Agribusiness leader Warren Parker has been named as the new chairman of FarmIQ.
“Historically a lot of emphasis went on fattening lambs,” Duncan Mackintosh of White Rock Mains told a field day audience of about 30 farmers and industry representatives late last month.
With hindsight, some of that was at the expense of ewe condition. Now, they routinely condition score the flock when yarded for other operations.
“Instead of thinking of it as a huge job we’re realising it’s not that big a job and can be of huge benefit to us.”
After “calibrating” their scoring with the first race or two of ewes, they generally split mobs three ways: needs a feed; on target; can go onto clean up duties (ie too fat).
“You can get too hung up on whether it’s a 2.5, 3.0, 3.5 or 4.0.”
The aim is 150% lambing across the flock. To that end a Lamb Supreme terminal base to the ewe flock is being replaced with Landcorp’s maternal Landmark line.
“We looked at all the data and found there was a huge difference in scanning percentage between the Landmark and the [Landmark] cross with the Lamb Supreme.”
Single-born cross ewe-lambs were scanning 60%, and twin-born ewe-lambs 75% while the straight Landmark ewe lambs born as singles scanned 89%, and their twin counterparts, despite being slightly lighter, 99%.
“EID really nailed it for us that this line of sheep was going to help us get all our ewe lambs in lamb.”
To maximise the rate of genetic gain new rams are put to ewe hoggets to lamb as two-tooths, while a Southdown is used over the ewe-lambs that will lamb as hoggets.
“We’ve found the Southdown pretty effective, not only in birthing but in those early growth rates.”
Growing out their replacement stock is another area that’s been highlighted as offering room for improvement.
“We were producing good lambs that killed well but where we fell over was in our two-tooth and ewe hogget scanning results,” noted Tina Mackintosh.
Target mating weight for ewe lambs now is 46kg aiming for 120% scanning. Tracking growth rates with EID means they have a much closer handle on progress. Different cut-off weights for singles and twin lambs are used to draft ewe lambs to go in a replacement mob.
“If we hadn’t we’d have dropped quite a few twin ewes out of two-tooths,” noted Duncan.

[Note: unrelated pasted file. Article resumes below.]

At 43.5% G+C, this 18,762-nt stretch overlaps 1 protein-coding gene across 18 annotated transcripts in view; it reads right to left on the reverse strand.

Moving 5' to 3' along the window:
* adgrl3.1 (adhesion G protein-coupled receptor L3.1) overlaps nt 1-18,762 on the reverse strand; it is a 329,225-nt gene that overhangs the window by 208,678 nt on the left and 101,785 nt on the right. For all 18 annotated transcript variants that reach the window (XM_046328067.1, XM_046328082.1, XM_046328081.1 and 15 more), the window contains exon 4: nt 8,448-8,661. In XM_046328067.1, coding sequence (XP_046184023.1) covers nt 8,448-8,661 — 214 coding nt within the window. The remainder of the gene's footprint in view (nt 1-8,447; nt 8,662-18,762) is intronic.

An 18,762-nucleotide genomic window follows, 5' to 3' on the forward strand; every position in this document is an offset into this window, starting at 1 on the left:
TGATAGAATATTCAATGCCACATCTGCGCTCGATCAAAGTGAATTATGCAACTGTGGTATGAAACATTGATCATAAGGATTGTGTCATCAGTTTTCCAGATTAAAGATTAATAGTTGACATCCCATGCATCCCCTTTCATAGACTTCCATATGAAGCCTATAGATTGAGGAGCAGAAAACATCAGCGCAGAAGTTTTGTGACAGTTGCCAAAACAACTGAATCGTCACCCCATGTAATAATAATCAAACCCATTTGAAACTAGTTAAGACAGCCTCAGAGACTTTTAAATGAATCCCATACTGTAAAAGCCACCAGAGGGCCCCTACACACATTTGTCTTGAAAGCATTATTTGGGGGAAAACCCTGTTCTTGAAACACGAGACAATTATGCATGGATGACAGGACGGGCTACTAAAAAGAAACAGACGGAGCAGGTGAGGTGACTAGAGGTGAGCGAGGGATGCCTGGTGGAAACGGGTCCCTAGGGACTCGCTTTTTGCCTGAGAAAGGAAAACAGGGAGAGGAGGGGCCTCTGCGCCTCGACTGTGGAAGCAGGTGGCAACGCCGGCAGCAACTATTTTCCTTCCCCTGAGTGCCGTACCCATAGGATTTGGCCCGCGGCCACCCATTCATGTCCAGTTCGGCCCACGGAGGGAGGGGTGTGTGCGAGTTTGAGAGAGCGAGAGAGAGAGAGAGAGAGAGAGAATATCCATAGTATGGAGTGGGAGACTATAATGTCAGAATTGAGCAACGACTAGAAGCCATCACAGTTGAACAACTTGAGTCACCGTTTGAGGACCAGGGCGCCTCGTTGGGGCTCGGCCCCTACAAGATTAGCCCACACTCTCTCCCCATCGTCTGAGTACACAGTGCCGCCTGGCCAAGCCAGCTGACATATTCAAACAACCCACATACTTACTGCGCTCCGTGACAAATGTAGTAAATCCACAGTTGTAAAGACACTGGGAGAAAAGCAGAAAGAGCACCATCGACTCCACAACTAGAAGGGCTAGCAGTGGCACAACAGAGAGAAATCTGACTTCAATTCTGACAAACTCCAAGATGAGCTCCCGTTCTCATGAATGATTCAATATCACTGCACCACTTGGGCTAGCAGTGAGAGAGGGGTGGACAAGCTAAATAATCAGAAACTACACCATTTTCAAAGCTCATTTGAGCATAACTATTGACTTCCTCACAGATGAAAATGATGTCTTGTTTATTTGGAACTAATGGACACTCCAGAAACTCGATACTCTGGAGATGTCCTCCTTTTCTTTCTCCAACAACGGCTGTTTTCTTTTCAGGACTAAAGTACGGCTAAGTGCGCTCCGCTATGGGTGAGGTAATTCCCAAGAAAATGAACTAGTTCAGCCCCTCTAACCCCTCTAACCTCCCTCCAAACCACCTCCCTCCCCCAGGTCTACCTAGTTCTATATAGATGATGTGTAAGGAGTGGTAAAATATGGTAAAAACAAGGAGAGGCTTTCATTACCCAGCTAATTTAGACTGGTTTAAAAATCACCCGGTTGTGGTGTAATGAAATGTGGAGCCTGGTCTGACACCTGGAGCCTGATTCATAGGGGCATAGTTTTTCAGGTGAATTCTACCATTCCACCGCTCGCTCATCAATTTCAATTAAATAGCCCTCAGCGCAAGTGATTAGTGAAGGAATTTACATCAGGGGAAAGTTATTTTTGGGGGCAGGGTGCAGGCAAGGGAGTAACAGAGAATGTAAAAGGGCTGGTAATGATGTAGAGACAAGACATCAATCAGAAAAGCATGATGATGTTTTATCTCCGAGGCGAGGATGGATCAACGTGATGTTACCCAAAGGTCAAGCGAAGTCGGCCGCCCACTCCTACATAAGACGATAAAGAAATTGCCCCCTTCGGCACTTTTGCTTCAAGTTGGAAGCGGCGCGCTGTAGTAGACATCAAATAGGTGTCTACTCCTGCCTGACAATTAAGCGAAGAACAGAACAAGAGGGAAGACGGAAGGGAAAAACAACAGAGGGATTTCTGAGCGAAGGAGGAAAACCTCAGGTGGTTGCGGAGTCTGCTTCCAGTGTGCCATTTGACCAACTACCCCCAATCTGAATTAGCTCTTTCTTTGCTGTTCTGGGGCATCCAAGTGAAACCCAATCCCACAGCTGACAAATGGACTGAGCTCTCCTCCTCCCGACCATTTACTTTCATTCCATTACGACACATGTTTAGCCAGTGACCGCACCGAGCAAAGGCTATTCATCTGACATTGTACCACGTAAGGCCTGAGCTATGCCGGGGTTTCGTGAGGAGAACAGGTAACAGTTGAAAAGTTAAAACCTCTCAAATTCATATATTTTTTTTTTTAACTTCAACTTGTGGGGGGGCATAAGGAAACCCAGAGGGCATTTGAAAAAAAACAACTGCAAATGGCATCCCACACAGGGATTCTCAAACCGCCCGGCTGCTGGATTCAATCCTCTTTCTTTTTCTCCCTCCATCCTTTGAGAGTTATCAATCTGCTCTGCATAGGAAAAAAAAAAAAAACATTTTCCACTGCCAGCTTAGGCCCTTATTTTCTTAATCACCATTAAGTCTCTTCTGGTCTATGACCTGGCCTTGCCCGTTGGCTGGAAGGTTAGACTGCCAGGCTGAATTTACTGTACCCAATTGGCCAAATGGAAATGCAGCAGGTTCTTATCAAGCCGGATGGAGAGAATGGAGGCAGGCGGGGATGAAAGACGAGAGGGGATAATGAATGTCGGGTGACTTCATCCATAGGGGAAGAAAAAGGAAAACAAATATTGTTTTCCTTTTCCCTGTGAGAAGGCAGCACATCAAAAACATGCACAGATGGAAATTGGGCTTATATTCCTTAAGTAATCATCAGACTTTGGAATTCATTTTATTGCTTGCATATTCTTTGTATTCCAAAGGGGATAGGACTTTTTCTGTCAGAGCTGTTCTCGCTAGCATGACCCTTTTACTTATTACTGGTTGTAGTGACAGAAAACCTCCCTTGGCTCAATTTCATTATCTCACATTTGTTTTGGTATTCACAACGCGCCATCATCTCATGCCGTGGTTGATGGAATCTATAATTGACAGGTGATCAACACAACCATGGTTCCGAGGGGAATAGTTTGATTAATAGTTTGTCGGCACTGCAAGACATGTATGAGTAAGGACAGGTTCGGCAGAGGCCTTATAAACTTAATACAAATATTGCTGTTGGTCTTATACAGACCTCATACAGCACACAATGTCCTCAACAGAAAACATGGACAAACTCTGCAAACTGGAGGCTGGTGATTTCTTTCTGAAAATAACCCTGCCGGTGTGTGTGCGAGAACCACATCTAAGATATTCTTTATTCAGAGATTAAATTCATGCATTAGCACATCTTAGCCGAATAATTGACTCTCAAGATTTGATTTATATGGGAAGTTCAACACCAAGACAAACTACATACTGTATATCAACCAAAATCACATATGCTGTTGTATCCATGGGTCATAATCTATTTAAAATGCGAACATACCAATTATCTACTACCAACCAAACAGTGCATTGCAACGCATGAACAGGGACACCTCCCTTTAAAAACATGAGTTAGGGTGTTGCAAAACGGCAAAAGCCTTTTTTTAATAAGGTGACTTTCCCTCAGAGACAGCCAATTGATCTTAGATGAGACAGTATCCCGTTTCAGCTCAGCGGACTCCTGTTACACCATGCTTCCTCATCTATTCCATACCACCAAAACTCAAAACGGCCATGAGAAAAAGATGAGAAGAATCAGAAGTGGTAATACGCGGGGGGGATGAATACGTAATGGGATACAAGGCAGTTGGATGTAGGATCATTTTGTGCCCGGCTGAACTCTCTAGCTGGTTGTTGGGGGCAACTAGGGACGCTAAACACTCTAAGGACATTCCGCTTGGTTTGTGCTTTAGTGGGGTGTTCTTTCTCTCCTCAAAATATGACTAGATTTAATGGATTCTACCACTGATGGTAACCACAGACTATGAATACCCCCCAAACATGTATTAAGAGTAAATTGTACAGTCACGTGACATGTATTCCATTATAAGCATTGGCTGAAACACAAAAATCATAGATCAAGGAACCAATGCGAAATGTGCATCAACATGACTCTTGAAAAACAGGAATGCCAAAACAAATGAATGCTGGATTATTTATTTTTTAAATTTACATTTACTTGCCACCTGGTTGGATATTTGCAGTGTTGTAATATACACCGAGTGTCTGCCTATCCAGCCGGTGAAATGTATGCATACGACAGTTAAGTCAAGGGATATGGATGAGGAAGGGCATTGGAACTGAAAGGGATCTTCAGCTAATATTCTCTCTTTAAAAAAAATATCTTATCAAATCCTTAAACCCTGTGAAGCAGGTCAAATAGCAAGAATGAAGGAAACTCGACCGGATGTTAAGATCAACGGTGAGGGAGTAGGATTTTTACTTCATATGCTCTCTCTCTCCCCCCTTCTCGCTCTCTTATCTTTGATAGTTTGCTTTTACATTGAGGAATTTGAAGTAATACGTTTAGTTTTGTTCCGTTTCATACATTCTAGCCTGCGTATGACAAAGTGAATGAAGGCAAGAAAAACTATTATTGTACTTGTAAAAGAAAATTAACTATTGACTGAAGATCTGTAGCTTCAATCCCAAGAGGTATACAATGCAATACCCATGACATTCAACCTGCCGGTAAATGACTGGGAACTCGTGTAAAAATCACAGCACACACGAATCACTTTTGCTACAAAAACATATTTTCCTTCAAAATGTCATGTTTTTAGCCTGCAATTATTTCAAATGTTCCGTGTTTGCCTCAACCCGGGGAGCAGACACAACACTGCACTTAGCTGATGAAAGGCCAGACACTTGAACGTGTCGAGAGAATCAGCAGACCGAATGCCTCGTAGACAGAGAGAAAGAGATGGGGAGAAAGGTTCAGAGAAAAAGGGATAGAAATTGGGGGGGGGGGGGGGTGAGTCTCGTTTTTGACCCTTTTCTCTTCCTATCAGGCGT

With EID such detailed drafting was no problem, he adds.
“We just plugged the weights we wanted for each class of lamb into the yellow box and they went through and it did its job.”
A draft of tail-enders is used to remove mob pressure and allow preferential feeding of under performers. In the run up to mating weights etc are taken in the corner of the paddock rather than yarding mobs.
Teasers have been used from 17 days prior to mating to get ewe lambs cycling in the past but that was debated at the field day, one farmer present suggesting running rams with the mobs for 48 hours 34 days (ie two cycles) prior to mating date would be as effective, and save the cost of teasers.
However, as another farmer noted later, that can have the effect of synchronising ewes, causing problems come lambing.
Improved forages are another part of the drive to improve productivity, with forage rape, lucerne, lupins and oats all being trialled alongside and as entries to ryegrass and other pastures.
An advantage with lupins and oats is their ability to handle lower pH, hence their use in blocks previously infested with gorse so dense the lime truck – or rather tractor on White Rock’s steeper ground – couldn’t get round.
This summer areas of lupins, sown at 170kg/ha, and oats at 120kg/ha, have gone in on a pH 5.4 block with the aim of getting a handle on which will be the best option in future. In feed value terms lupins have already proven a winner with lambs on them last autumn doing 310g/day, compared to about 280g/day on rape and 250g/day off lucerne, Mackintosh told Rural News.
However, dry weather this season’s caused slow to non-existent emergence of both crops while spring sown rape, which it had been hoped would provide a late summer feed before reseeding with grass, is also struggling.
Extra nitrogen went on the rape in early February ahead of forecast rain but the moisture didn’t eventuate.
As the forage work suggests, the focus on ewe condition hasn’t detracted from efforts to maximise lamb growth and the electronic identification (EID) tags introduced as part of the FarmIQ programme helps keep a close track of weight gains.
That’s allowing them to plan marketing further ahead and lock into contracts, a point noted by field day facilitator Jansen Travis.
“Gone are the days of getting the lambs in the yard and having an argument with the drafter about what’s ready and what’s not.”